In some ways, “Veep” has fallen prey to this fifty-something prognosis. Sometimes it seems there is no escaping the hourglass of American life, that we are fated to sink deeper and deeper in sand, every grain another smidgen of crazy. What role is there for satire in this ecosystem?
While the Amy-as-Kellyanne and Chinese interference subplots come across as hackneyed, other plot points in the final season of “Veep” stick the landing.
Sometimes it seems there is no escaping the hourglass of American life, that we are fated to sink deeper and deeper in sand. What role is there for satire in this political ecosystem?
Since the 2018 midterm election, for example, the generational divide between millennial politicians and party elders has seemed to grow more pronounced and a record number of women have declared presidential candidacies. On “Veep,” at a CNN primary debate in Iowa, sexism and cross-generational conflict meet in Selina’s new campaign slogan: “Man Up!” Annoyed with her opponent for invoking her identity as a “woman of color,” Selina goes off: “I smiled all through the casual grabbing of my behind and all the secret meetings on the golf course that I wasn’t invited to. So how about giving a little thanks to the women like me who built the ladder that you use to get up onto your soapbox? How about for once in your life you stop whining, you stop complaining and just man up?”
Post-debate, when Selina sees a significant polling jump, she exclaims, “God bless America for hating women almost as much as I do.”
The final season of “Veep” is also prescient. One plot line revolves around anti-vaxxers, the demagogic Jonah Ryan and a chicken pox outbreak. (While the show was airing this season, measles broke out across the U.S. in regions with high rates of nonmedical vaccination exemptions.)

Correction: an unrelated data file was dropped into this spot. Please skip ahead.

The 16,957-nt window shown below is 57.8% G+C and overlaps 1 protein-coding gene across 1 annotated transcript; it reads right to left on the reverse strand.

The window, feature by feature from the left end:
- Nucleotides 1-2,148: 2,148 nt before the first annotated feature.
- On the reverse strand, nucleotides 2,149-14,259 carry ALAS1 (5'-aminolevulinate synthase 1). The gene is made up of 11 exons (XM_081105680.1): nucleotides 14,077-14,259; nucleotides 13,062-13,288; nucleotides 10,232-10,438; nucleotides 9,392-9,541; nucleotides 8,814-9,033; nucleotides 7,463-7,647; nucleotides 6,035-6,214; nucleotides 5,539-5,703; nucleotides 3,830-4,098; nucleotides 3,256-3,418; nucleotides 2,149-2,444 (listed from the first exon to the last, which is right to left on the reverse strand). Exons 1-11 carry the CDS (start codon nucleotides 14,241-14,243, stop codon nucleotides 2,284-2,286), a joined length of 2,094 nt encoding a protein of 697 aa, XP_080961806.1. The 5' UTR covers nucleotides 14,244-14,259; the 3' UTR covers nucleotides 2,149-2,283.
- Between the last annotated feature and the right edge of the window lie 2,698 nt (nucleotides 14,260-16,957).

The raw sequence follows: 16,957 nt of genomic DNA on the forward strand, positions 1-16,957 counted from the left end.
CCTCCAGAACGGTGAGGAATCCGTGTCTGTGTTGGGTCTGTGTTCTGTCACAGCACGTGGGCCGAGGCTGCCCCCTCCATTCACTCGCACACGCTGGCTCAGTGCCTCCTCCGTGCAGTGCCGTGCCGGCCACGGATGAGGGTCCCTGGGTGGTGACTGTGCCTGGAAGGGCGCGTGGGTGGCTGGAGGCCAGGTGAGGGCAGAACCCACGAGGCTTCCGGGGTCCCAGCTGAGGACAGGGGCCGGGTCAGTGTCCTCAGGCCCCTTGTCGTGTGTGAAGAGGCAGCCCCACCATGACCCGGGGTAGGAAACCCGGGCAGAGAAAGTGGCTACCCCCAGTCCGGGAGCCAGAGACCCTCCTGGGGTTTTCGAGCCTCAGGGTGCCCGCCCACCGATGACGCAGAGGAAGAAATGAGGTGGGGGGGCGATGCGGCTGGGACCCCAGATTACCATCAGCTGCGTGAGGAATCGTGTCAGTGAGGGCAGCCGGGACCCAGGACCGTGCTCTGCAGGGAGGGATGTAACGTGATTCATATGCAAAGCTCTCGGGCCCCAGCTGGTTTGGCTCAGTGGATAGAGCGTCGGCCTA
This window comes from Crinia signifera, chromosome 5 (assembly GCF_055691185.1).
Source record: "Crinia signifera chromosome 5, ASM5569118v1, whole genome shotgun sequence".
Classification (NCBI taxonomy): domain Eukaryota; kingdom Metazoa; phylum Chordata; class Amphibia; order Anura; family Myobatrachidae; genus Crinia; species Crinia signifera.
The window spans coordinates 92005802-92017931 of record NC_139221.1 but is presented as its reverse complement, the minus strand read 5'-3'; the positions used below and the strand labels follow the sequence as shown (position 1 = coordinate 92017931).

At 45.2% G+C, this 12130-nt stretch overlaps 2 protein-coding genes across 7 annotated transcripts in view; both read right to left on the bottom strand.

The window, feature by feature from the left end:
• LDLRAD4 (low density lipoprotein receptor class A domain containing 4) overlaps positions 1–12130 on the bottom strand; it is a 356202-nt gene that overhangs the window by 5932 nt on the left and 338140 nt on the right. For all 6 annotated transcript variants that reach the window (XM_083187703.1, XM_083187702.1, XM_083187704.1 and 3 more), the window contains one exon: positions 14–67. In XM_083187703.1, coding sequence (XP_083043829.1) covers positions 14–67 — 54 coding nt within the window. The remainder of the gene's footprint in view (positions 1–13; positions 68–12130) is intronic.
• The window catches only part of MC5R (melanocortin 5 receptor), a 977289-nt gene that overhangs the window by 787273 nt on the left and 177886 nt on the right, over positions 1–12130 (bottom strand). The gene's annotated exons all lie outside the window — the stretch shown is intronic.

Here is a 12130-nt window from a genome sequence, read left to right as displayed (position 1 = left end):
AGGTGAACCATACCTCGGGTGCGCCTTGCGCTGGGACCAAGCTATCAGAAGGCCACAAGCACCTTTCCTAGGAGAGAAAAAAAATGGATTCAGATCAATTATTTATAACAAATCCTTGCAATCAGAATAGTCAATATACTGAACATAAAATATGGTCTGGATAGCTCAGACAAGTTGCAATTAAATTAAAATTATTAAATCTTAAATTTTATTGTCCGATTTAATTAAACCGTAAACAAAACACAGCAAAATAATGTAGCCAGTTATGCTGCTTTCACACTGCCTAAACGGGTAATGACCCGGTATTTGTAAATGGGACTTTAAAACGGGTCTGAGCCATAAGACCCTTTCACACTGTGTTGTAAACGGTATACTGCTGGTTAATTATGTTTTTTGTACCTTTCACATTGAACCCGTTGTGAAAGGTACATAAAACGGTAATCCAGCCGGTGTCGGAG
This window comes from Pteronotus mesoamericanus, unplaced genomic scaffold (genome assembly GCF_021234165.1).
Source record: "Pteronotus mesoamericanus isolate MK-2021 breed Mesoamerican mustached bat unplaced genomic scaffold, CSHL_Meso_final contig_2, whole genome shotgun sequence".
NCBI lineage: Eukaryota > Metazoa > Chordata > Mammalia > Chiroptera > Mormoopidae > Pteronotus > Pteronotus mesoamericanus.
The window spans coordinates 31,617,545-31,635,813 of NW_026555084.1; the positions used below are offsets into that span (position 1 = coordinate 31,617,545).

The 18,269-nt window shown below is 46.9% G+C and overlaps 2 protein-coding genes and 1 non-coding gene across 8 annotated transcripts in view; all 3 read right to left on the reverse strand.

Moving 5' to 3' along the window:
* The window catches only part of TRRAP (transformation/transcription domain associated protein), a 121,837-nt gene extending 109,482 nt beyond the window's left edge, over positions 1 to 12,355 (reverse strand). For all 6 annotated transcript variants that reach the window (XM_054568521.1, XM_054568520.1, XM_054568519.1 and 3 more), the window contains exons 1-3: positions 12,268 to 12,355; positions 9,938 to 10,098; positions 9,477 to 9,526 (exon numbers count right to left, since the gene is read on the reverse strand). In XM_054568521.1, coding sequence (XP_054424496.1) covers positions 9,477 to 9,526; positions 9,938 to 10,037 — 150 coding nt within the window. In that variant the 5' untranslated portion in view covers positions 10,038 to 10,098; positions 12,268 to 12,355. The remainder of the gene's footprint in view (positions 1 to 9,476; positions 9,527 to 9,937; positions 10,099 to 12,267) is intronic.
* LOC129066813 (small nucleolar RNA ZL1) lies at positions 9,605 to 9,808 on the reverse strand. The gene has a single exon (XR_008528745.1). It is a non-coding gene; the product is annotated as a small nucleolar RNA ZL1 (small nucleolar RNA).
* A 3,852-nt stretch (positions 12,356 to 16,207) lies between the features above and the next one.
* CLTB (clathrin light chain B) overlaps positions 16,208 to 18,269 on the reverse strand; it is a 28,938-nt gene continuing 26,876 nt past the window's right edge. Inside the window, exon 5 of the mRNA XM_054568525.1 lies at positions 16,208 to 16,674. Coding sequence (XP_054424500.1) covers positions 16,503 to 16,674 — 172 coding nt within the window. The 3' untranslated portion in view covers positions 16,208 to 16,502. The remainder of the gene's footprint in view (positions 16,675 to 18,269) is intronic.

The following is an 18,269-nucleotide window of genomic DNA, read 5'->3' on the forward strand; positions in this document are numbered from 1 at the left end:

I will remember “Veep” for the way it pulled off farce so well, conveying what I now believe to be true: No one, even (especially) the powerful, has any idea what they’re doing. Like when Interpol is on Selina’s tail and she has to hide out at (and later escape from) the Finnish embassy. In one of my favorite moments, from Season 1, then-Vice President Meyer is informed that the president has suffered a heart attack. Delighted by this news because it means she could ascend to the presidency, Selina wears her façade of gravitas like a giddy child playing make-believe. Then: “Madam Vice President, we’ve been asked to tell you that you may stand down. The president is fine.” (It was just a case of heartburn.) Hearing this, Selina deflates and, through gritted teeth, assures everyone how terrific the news is.
In 2019, it is easy to picture an elected official, or an enterprising aide, reacting the same way, bummed that the next person up the food chain didn’t kick the bucket. Preoccupied, self-interested. Childish and churlish and lost.
Yet the series finale is unexpectedly heartbreaking. Without giving away too much to viewers who have not yet caught up, it is a fitting coda to a show that was always about Pyrrhic victories and the hollowness of unbridled ambition.
As Roth wrote in his essay, in a sentiment that may have become increasingly resonant with “Veep” viewers over the years: “I began to wish that someone had invented it, and that it was not real and with us.”